Why do 10,000 fish live at Huntsman Cancer Institute (HCI)? It’s not because the cancer researchers wanted company. Zebrafish help them investigate more effective ways to treat childhood brain cancers.
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When treatment for leukemia killed most of John Maack’s white blood cells, he relied on the staff at Huntsman Cancer Institute (HCI) to protect him against infection.
A drug typically used to treat depression and anxiety can significantly reduce joint pain in postmenopausal women being treated for early stage breast cancer, according to new SWOG research to be presented Friday at a special plenary presentation at the San Antonio Breast Cancer Symposium.
Melanoma is the most serious form of skin cancer. According to the American Cancer Society, when melanoma is caught early, there’s a 5-year survival rate of about 97%. Once the cancer spreads to other organs, the survival rate drops to 15–20%.
Diane Fouts thought she had a bad cold. It was the spring of 2015, and she had a cough that just wouldn’t go away. She went to see her doctor, who ordered a CT scan. The results were far more serious than a cold. Diane had lung cancer. She is not a smoker; in fact, she has never smoked.
Like any major illness, cancer affects more than the body. It wreaks havoc on the lives and emotions of patients and their families. Ask Judi Evans, who was diagnosed with stage 4 breast cancer and told she had just six months to live. “My daughter and I looked at each other, and we said ‘no, we're not accepting that.’ So we immediately came to Huntsman Cancer Institute.”
Sometimes a therapy not often associated with cancer care can make a huge difference in a patient’s recovery. Massage therapy at Huntsman Cancer Institute (HCI) complements standard cancer treatments such as radiation and chemotherapy. One patient says it’s improving his quality of life dramatically.
People use phones for just about everything these days—reading emails, checking the weather, or catching up on news. Researchers at Huntsman Cancer Institute (HCI) want to add extended patient care to that list. They’re testing a telehealth system called “Symptom Care at Home” to help keep patients as healthy as possible during cancer treatment. Kathi Mooney, PhD, co-leader of Cancer Control and Population Sciences at HCI, says the idea behind the program is that cancer patients’ symptoms don’t happen only while they are at the doctor’s office. Dr. Mooney has spent 15 years trying to improve patient care through a relatively simple technology—the telephone.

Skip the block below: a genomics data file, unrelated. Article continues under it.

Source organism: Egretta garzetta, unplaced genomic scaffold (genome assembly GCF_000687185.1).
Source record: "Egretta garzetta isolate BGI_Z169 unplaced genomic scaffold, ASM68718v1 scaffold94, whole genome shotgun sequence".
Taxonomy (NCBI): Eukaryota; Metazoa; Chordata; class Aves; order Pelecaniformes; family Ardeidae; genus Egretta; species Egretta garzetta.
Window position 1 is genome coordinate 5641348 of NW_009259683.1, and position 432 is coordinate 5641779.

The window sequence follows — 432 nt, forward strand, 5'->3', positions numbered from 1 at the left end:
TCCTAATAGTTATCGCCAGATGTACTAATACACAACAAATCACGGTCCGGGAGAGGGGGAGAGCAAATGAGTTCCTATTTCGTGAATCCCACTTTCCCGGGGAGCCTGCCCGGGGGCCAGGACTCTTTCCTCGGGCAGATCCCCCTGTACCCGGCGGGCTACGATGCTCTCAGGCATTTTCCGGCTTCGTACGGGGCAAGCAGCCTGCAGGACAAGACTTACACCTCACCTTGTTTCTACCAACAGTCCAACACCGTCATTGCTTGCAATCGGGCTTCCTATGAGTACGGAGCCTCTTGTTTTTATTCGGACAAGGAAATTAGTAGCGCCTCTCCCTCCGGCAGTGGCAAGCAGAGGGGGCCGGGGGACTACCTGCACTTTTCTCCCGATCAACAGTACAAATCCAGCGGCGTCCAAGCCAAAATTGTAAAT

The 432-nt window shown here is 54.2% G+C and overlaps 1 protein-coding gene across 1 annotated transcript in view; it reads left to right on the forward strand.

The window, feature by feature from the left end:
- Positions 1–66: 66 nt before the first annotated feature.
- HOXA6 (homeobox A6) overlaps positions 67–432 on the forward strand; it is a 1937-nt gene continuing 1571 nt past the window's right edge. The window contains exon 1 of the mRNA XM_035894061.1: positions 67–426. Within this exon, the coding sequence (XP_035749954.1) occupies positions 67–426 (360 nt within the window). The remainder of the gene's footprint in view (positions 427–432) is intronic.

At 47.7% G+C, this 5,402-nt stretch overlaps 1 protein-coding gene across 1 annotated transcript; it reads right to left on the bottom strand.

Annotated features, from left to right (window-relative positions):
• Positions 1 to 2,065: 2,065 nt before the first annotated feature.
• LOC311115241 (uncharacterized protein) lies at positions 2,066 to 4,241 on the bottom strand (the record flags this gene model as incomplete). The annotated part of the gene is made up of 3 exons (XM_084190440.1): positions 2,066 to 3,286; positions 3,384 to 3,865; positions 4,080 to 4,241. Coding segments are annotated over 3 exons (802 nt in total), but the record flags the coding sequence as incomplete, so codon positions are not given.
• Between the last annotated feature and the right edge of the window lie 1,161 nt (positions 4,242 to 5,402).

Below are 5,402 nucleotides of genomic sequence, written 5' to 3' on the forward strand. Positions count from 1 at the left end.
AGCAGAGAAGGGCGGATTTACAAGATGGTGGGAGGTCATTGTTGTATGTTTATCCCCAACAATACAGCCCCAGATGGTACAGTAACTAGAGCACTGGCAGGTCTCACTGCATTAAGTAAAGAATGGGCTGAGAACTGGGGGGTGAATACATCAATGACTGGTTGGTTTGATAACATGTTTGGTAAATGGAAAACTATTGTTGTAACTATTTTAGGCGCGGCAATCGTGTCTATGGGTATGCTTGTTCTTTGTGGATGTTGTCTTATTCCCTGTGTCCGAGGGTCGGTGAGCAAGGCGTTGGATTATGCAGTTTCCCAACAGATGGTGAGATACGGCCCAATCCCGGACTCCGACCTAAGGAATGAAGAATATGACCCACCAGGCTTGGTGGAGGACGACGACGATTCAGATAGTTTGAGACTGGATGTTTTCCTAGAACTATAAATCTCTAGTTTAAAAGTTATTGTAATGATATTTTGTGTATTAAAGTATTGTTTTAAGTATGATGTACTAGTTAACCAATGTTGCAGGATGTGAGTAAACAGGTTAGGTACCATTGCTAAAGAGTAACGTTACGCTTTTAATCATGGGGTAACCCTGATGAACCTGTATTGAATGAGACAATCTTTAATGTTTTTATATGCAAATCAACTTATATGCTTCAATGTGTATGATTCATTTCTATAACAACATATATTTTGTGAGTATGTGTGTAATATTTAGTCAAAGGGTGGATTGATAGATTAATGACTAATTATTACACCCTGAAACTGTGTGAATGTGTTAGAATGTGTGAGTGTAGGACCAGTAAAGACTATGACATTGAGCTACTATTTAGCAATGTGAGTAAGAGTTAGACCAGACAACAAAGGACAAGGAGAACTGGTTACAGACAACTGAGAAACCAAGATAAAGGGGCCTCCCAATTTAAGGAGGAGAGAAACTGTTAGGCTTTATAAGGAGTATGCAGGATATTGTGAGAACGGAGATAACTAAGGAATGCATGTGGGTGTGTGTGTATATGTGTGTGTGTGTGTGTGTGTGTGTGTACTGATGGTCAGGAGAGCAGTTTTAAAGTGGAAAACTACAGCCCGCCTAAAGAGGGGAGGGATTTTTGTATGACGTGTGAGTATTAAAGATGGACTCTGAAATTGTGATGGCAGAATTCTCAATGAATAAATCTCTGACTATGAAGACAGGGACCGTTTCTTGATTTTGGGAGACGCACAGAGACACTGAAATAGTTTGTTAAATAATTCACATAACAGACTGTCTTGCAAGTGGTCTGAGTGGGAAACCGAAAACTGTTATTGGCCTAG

It's a familiar struggle to anyone dealing with cancer; the treatments that get rid of the disease can also have serious side effects. Doctors at Huntsman Cancer Institute (HCI) are working to reduce the negative effects of cancer treatment by pinpointing radiation therapy within a millimeter of where the cancer resides. Karen Curtis has a family history of cancer. The disease took the lives of her mother and sister. When she was diagnosed with cervical cancer last February, she assumed she didn't have much time to live. "The first time I found out I didn't cry, I didn't have any emotions about it," she says. "But, then you start going through it and you start losing your hair, and you start losing everything, it's like you're losing your dignity."
Lilli Hartvigsen remembers the moment her three-year-old son Ethan was diagnosed with cancer. “On November 7th, three weeks after he had an MRI, they told us it was lymphoma,” she says. It began as a limp and quickly became a parent’s worst nightmare. “They actually did a bone scan, and it was all over his bones,” Lilli explains, “Stage 4 cancer. It was terrible.”
Doctors at Huntsman Cancer Institute (HCI) are discovering some treatments that work for one type of cancer may also work for another, if it has similar mutations, or genetic changes. Genetic changes, or mutations, change some normal cells in the body into cancer cells which can grow and multiply. There are more than 100 types of cancer, which means many different ways to treat cancer are needed. Most cancers are named for the part of the body where they started.